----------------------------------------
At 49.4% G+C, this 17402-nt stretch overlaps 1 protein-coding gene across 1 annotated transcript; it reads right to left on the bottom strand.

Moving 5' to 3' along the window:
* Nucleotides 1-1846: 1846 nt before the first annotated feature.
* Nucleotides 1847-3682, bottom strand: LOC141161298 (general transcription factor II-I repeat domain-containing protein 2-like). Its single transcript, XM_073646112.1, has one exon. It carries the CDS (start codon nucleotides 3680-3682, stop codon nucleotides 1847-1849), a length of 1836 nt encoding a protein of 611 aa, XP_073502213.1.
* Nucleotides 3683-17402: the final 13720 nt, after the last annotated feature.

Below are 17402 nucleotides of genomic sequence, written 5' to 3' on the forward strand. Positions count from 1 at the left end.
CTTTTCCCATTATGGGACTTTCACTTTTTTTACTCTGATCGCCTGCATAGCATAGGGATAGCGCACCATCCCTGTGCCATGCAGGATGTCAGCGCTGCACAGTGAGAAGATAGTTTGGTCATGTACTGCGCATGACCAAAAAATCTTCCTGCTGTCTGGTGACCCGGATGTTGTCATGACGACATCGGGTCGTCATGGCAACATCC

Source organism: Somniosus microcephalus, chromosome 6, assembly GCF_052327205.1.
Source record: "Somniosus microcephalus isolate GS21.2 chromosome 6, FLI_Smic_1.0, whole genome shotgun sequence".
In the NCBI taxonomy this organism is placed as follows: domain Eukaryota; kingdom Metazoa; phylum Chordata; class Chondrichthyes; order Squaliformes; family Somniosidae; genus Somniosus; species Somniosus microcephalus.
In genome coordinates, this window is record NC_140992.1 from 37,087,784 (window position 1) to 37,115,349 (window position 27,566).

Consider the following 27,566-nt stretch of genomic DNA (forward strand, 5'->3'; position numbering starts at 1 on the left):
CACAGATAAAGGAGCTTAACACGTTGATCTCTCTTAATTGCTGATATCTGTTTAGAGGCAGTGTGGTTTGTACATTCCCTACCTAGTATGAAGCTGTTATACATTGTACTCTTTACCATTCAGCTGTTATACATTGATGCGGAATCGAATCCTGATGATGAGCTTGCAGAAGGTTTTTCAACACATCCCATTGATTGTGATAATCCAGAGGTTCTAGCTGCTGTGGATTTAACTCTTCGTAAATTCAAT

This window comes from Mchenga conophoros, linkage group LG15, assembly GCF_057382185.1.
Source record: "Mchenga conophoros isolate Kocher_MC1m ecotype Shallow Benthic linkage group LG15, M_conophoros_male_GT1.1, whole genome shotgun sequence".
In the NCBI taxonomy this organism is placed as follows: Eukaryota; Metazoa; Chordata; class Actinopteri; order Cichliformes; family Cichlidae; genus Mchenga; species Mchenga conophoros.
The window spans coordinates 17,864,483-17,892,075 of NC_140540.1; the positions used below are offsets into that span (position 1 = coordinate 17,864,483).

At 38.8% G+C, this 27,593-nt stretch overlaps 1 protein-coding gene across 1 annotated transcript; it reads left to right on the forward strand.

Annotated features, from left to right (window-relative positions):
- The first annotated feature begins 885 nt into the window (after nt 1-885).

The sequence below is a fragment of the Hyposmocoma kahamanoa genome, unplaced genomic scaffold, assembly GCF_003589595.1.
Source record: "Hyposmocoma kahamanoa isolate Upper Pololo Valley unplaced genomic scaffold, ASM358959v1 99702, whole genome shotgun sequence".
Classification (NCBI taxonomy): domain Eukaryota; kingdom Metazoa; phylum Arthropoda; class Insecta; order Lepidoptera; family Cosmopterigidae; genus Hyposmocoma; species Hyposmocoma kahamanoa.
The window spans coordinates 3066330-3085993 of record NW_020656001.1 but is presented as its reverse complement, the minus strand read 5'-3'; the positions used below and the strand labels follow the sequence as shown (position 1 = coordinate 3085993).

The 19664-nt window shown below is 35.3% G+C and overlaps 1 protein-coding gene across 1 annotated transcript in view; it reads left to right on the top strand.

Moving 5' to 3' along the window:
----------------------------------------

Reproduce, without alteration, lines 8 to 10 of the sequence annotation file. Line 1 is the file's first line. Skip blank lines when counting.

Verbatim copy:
Source organism: Somniosus microcephalus, chromosome 6, assembly GCF_052327205.1.
Source record: "Somniosus microcephalus isolate GS21.2 chromosome 6, FLI_Smic_1.0, whole genome shotgun sequence".
In the NCBI taxonomy this organism is placed as follows: domain Eukaryota; kingdom Metazoa; phylum Chordata; class Chondrichthyes; order Squaliformes; family Somniosidae; genus Somniosus; species Somniosus microcephalus.